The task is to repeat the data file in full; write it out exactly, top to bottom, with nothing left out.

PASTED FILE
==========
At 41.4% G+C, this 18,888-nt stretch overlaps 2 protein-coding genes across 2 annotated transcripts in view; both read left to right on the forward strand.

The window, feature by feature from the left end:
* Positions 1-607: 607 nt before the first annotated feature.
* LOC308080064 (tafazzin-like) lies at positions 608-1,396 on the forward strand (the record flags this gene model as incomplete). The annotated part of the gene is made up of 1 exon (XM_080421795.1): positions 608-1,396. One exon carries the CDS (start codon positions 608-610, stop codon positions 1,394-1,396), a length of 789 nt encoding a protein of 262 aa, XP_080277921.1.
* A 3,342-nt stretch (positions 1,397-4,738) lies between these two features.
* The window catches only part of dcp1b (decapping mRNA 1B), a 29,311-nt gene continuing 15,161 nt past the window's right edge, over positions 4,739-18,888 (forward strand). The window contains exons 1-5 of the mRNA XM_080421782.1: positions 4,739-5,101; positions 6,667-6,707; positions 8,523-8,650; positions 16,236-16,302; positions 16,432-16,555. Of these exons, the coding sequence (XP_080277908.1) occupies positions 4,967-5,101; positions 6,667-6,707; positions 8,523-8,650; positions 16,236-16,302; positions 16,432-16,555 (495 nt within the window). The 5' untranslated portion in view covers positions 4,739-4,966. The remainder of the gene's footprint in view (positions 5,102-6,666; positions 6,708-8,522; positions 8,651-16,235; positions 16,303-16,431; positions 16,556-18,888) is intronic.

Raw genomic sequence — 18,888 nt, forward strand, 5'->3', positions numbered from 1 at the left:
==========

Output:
At 41.4% G+C, this 18,888-nt stretch overlaps 2 protein-coding genes across 2 annotated transcripts in view; both read left to right on the forward strand.

The window, feature by feature from the left end:
* Positions 1-607: 607 nt before the first annotated feature.
* LOC308080064 (tafazzin-like) lies at positions 608-1,396 on the forward strand (the record flags this gene model as incomplete). The annotated part of the gene is made up of 1 exon (XM_080421795.1): positions 608-1,396. One exon carries the CDS (start codon positions 608-610, stop codon positions 1,394-1,396), a length of 789 nt encoding a protein of 262 aa, XP_080277921.1.
* A 3,342-nt stretch (positions 1,397-4,738) lies between these two features.
* The window catches only part of dcp1b (decapping mRNA 1B), a 29,311-nt gene continuing 15,161 nt past the window's right edge, over positions 4,739-18,888 (forward strand). The window contains exons 1-5 of the mRNA XM_080421782.1: positions 4,739-5,101; positions 6,667-6,707; positions 8,523-8,650; positions 16,236-16,302; positions 16,432-16,555. Of these exons, the coding sequence (XP_080277908.1) occupies positions 4,967-5,101; positions 6,667-6,707; positions 8,523-8,650; positions 16,236-16,302; positions 16,432-16,555 (495 nt within the window). The 5' untranslated portion in view covers positions 4,739-4,966. The remainder of the gene's footprint in view (positions 5,102-6,666; positions 6,708-8,522; positions 8,651-16,235; positions 16,303-16,431; positions 16,556-18,888) is intronic.

Raw genomic sequence — 18,888 nt, forward strand, 5'->3', positions numbered from 1 at the left: